Microbial Art Project: Science You Can Eat!

Positively-Delicious & No-Negativity Here White Chocolate Cheesecake

Cristina Mondelli


For the longest time I had the hardest time remembering the difference between gram-positive and gram-negative staining. Fortunately, designing a dessert around these two types of bacteria made studying much more fun! Gram-staining is a critical part of characterizing an unknown bacterial species. Gram-negative bacteria turn pink/red under the microscope after staining while gram-positive bacteria turn purple. The crystal violet stain included in gram-staining gives the peptidoglycan layer its purple color in gram-positive bacteria. The thick peptidoglycan layer is modeled in the dessert by the thick white chocolate cheesecake layer. The gram-positive cheesecake is covered in a dark purple blackberry topping to represent the way the cells look under a microscope. The gram-negative cheesecake has several layers representing the various layers of the cell membrane. The bottom crust is the plasma membrane and the red strawberry layer is the periplasmic membrane. The cheesecake also represents the peptidoglycan layer in the gram-negative bacteria. Red strawberries were chosen because the color matches gram-negative bacteria.


Microbes in the News

Elusive microbe that consumes ethane found under the sea

Stephen W. Ragsdale                3/27/2019



Summary: In anoxic regions of the ocean a microbe is able to oxidize ethane with the help of its neighbors. Several other species are able to break down methane, propane, and butane. In environments which contain oxygen, using these molecules is thermodynamically favorable. In the absence of oxygen, it is much less favorable, and needs some assistance from other microbes. There is a syntrophy (beneficial to both sides) relationship between the newly discovered ethane eating microbe Candidatus Argoarcheaum ethanivorans and Desulfosarcina which reduces sulfate to sulfide.

Connections: This article discussed some different ways microbes obtain energy. The newly discovered microbe is a methanotroph. Coupling the reaction of one microbe to allow for another microbe to use a unique energy source is not something we covered in class and seems to be a novel idea. We have discussed how the electron tower can predict what microbes use for energy in different environments, however it is cool to learn there are microbes that don’t seem to follow the pattern.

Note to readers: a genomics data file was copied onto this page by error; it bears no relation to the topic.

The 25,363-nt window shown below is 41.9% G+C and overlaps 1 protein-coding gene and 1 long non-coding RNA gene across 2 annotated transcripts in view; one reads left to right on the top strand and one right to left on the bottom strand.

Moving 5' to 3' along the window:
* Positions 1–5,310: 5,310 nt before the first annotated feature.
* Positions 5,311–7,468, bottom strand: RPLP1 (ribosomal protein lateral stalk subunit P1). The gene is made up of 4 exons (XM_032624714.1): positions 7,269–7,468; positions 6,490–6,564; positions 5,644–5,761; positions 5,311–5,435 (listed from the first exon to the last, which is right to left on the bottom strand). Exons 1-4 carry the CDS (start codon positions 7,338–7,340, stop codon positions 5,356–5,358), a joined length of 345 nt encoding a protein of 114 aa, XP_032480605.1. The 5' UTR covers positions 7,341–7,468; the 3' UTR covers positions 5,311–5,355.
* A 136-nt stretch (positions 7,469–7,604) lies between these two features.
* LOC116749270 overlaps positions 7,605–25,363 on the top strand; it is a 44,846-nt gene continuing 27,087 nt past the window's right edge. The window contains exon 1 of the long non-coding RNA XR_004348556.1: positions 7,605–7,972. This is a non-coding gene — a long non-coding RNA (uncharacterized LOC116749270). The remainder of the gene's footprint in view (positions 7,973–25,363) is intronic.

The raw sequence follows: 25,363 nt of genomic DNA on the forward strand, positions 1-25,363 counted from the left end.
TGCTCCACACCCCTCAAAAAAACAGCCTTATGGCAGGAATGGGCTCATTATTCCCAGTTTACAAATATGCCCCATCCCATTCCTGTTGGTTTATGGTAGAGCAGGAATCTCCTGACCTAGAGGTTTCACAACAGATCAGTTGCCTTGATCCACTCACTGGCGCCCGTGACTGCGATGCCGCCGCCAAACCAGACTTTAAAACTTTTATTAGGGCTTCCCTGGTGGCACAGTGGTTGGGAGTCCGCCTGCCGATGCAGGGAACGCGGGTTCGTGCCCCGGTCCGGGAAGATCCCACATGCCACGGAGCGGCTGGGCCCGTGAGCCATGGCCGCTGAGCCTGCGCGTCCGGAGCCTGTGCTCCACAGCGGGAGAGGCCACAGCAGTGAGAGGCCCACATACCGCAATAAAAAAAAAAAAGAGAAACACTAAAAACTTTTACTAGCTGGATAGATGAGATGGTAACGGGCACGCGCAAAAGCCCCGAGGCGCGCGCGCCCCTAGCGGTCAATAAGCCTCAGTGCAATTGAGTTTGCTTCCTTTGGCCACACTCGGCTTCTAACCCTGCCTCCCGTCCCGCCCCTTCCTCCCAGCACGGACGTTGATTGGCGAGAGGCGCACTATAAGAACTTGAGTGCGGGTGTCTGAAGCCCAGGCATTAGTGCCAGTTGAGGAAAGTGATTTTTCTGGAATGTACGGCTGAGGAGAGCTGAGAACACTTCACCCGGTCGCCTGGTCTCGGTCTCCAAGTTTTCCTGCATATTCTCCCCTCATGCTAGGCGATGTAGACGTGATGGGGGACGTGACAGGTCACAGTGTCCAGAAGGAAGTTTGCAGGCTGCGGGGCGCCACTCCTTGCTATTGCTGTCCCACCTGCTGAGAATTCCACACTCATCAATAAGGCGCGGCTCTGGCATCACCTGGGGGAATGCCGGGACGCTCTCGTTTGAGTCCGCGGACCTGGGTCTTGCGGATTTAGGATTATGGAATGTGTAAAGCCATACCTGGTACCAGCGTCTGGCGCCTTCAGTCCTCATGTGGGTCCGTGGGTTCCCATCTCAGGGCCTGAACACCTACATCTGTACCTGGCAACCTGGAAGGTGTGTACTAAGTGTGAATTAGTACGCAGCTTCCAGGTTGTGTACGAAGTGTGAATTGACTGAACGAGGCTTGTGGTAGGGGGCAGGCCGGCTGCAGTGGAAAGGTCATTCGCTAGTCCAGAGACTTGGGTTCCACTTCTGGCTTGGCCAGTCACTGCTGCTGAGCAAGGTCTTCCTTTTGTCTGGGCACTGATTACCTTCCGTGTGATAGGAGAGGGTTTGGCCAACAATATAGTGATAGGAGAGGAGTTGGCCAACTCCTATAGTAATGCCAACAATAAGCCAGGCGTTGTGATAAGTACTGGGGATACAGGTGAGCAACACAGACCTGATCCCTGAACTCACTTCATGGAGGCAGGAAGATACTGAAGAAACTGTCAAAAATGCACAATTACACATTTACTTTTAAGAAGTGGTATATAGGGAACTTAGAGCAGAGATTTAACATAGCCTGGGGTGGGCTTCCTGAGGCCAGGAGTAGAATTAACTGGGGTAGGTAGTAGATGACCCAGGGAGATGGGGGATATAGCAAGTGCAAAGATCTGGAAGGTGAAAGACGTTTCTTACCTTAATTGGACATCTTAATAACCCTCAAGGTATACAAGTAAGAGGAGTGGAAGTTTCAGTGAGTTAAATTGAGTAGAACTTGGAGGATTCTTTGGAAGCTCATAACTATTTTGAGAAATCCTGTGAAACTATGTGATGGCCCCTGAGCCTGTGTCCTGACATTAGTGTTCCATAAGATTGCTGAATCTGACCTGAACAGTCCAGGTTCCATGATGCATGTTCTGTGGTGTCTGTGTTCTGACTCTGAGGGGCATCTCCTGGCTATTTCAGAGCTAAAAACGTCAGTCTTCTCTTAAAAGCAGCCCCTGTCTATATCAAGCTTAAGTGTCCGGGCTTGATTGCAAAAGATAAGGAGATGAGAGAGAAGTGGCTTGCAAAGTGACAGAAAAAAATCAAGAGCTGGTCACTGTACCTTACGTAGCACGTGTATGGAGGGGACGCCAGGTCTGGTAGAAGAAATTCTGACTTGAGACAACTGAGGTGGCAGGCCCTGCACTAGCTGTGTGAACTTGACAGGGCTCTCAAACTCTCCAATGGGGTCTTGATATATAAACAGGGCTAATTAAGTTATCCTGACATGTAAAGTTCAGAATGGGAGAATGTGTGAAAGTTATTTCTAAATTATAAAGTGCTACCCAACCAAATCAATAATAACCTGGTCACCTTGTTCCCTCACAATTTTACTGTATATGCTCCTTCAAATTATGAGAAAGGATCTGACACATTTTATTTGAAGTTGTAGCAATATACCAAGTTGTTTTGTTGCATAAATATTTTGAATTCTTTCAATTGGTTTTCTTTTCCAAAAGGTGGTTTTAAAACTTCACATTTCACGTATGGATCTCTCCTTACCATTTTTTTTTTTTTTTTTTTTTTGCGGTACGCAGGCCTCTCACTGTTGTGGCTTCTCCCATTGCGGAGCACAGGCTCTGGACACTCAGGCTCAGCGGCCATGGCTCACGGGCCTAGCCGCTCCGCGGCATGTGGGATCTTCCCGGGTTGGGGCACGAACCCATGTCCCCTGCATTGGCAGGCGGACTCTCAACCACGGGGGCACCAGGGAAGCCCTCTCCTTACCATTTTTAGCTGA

Critical Analysis: It is easy to forget that microbes work together and that each species doesn’t live in a vacuum. The idea that species can transfer molecules and electrons to each other’s benefit is a new idea for me. I was also curious about how we could harness the power of these microbes to break down similar molecular compounds that may cause harm in the environment. I think this story is scientifically accurate because the author explained the controversy between two ideas and provided evidence from research journals to explain each idea. The author talks more about the microbes that break down methane, butane and propane because more is known about them, however it did make it difficult to tell if the author was describing the new microbe or the properties of one already well known.

Question: Can these microbes be used to clean up chemicals and how can we harness the coupled power of microbial metabolism?

Painting with Microbes

Cristina Mondelli


My artwork was supposed to depict a bumblebee and a flower. I used M. luteus for the “yellow’ stripes on the bee and the center of the flower, but it did not grow very well. It might have needed more time in the incubator, but I was worried about the C. violaceum taking over and overcrowding the stripes, so I placed it in the fridge prematurely. The E. coli grew well, but got contaminated in the white of the wings. My flower was disappointing because I used S. marcescens which I expected to turn pink. For some reason, it failed to turn pink and left me with a white flower. Additionally, the M. luteus did not grow in the center of the flower.


While I did grow other pictures on the differential media, I liked how the TSA grew the best. The TSA was not extremely selective and was designed to allow the majority of culturable microbes to sustain life for lab purposes. TSA remains the same color regardless of what grows on it, even though the colonies themselves have color. It does not change color to indicate a change in the pH or only encourage a certain characteristic of microbe to grow. Because growing microbes on the TSA plate does not indicate any special characteristics of the microbes, it is not differential either.

Microbes in the News: Immune responses in Periodontal Disease

Researchers identify immune culprits linked to inflammation and bone loss in gum disease

Wednesday, October 17, 2018

Vicki Contie and Dr. Catherine Evans




Summary: Researchers at the University of Pennsylvania and the National Institute of Dental and Craniofacial Research have discovered the reason behind inflammation in periodontitis in a joint study between mice and humans. An unhealthy oral microbiome may trigger T helper 17 cells to begin an immune and inflammatory response, even if proper oral care is being undertaken. Mice with knocked out Th17 genes were compared to a selection of patients who also were missing the gene. They found a lack of periodontitis in those missing the Th17 cells when compared with those in their age bracket.

Connections: We have not covered the immune system, but we have spoken about how important microbes are. These researchers are suggesting that without the proper diversity in an individual’s oral microbiome, other diseases can arise. We’ve talked about how plaque occurs from biofilm buildup, however there are good things in the mouth that work to keep inflammation and other diseases from occurring. This is just another example of how microbes really run the world.